Major bitcoin exchange Mt. Gox went dark last week sending the bitcoin market into panic and seriously hurting the future of virtual currencies.
Mt. Gox reportedly shut down after suffering a debilitating theft. All posts were deleted from the site’s Twitter account. Mt. Gox then filed for bankruptcy protection in Japan, where the exchange is located.
According to testimony at its initial bankruptcy hearing, the theft was reported to be about 750,000 in user’s bitcoins and 100,000 of the company’s bitcoins. Market prices are fluctuating, but that translates into about $425 million as of late last week.
According to reports, Mt. Gox’s troubles had led to widespread rumors and anger in the bitcoin community even before the site shut down. The site has been dealing with “technical issues” and halted withdrawals last month.
The shutdown also follows a report of a theft of $2.7 million in bitcoins form the Silk Road 2 exchange in January, according to a report from the BBC.
Meanwhile, Mt. Gox CEO Mark Karpeles says he remains in Japan and the company is trying to solve its security issues.
“As there is a lot of speculation regarding Mt. Gox and its future, I would like to use this opportunity to reassure everyone that I am still in Japan, and working very hard with the support of different parties to find a solution to our recent issues,” Karpeles said in a statement.
The statement was released before Mt. Gox sought bankruptcy protection.
At the bankruptcy hearing, Karpeles told the court “I am sorry for the troubles I have caused all the people.”
Mt. Gox’s debts were listed at about $65 million at the hearing—more than the company’s total assets.
Karpeles has also resigned his seat on the board of the Bitcoin Foundation, an advocacy group for the virtual currency. Then came reports that the foundation has been aiding a federal probe of Mt. Gox by U.S. regulators
It’s all created a mass of confusion among bitcoins users and bitcoin values have been falling rapidly, but then stabilized at about $550 on some exchanges as of late last week..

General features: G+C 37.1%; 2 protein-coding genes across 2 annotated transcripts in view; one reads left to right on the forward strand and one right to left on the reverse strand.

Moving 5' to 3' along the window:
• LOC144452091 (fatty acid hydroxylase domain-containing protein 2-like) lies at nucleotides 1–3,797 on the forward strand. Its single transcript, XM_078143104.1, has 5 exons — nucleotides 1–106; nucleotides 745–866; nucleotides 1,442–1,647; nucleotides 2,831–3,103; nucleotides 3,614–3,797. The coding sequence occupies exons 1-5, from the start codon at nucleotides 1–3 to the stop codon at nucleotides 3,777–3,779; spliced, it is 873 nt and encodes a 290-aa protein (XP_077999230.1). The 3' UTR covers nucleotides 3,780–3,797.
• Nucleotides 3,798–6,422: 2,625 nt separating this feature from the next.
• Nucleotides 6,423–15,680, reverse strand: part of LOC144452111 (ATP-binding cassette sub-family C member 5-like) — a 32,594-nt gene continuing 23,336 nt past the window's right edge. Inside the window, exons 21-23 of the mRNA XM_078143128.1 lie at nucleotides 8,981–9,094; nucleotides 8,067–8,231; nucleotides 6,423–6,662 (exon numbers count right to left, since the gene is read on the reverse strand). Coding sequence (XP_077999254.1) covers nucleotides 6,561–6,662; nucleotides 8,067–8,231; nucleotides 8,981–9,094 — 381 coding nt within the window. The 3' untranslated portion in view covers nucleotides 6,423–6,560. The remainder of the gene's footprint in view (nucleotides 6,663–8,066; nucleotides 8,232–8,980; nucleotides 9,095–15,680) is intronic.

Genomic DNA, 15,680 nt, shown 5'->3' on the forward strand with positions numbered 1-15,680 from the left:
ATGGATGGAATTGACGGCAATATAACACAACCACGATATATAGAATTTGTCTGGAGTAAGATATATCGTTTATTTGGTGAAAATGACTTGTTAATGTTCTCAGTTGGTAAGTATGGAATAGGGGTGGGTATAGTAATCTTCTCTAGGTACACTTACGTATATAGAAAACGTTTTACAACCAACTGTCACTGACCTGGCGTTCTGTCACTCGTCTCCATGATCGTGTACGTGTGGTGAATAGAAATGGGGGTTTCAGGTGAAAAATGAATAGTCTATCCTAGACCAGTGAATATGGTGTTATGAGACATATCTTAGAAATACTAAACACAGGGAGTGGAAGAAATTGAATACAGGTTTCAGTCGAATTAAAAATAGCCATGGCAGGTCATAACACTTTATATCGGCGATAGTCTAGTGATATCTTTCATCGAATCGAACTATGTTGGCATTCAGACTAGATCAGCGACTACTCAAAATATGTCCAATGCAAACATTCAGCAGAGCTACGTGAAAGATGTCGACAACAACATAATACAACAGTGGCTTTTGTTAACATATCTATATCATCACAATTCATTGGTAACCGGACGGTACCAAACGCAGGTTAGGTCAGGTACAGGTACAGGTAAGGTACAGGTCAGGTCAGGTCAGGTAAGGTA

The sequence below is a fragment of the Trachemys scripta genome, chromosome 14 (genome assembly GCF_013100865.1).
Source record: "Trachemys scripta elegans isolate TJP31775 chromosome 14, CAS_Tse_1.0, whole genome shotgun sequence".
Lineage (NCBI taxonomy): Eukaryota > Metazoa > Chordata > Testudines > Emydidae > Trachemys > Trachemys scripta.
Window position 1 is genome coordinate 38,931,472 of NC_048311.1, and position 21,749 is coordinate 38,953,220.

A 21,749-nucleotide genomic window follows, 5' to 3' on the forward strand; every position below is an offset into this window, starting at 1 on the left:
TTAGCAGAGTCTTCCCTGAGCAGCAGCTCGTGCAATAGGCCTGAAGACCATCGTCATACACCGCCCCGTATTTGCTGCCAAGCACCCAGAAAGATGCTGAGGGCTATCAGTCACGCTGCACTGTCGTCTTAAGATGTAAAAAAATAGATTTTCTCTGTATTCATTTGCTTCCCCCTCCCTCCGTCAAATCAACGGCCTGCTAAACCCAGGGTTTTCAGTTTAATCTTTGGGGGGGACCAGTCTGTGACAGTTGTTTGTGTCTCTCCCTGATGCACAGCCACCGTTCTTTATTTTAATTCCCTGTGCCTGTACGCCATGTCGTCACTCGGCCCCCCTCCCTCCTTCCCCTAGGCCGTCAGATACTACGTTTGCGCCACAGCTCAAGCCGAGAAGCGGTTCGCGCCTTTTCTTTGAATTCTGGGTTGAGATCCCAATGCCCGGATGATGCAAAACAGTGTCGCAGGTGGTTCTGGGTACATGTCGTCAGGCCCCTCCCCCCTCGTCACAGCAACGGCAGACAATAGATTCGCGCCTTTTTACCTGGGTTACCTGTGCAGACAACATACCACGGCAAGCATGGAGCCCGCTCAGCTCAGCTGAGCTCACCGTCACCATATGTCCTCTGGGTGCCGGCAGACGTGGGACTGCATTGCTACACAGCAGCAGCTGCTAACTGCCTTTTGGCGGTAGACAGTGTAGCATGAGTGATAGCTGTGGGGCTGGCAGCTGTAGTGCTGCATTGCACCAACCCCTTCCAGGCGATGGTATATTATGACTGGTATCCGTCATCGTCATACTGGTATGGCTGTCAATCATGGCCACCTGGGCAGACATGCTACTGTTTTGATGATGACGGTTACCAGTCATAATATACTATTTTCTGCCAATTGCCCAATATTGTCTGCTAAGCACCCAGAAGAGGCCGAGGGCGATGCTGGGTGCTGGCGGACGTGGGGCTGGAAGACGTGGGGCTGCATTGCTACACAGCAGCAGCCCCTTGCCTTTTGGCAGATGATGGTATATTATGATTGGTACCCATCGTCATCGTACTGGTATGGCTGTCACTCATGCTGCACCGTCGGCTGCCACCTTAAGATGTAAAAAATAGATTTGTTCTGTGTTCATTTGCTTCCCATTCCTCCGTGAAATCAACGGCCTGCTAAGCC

Reuters reports that due to the nature of the virtual currency—which is unregulated by any country or banking exchange—depositors at Mt. Gox may have little hope of recovering any losses.
Bitcoins depend on a network of computers to verify and record every transaction. Investors deposit their bitcoins in digital “wallets” at various exchanges. Mt. Gox had been the largest exchange up to February 7, when it and other exchanges were forced to halt withdrawals following several cyber-attacks, Reuters reports.
Still one effort to recoup losses in already underway. Law firm Edelson PC filed lawsuit in a federal court in Illinois seeking class action status that represents people in the U.S. who had bitcoins held by Mt. Gox, USA Today reports.
The Mt. Gox failure could also prompt more governments to begin regulating virtual currencies.
USA Today reports that Vietnam has now banned the currency.
Japan’s finance minister told reporters after the bankruptcy hearing that bitcoin’s troubles were inevitable.
“No one recognizes them as a real currency,” Japan’s Finance Minister Taro Aso said. “I expected such a thing to collapse.”
The only U.S. regulatory agency with specific oversight of Mt. Gox is the U.S. Treasury Department’s anti-money laundering unit, the Financial Crimes Enforcement Network, or FinCEN, after the exchange agreed to register as a money services business last summer, Reuters reports.
New York State’s top banking regulator is exploring licensing requirements for bitcoin exchanges, while the Commodity Futures Trading Commission has considered whether to set rules for the virtual currency.
And federal prosecutors in New York have issued subpoenas to Mt. Gox and other exchanges seeking information on how they had handled recent cyber-attacks, a source told Reuters.
Meanwhile, proponents of bitcoins remain optimistic and the virtual currency has gotten some good news in the wake of the Mt. Gox collapse.
SecondMarket, a New York company, plans to launch a regulated exchange to facilitate trading in bitcoins, USA Today reports.
SecondMarket has a reputation for working with regulators to create markets for securities that were previously untradeable.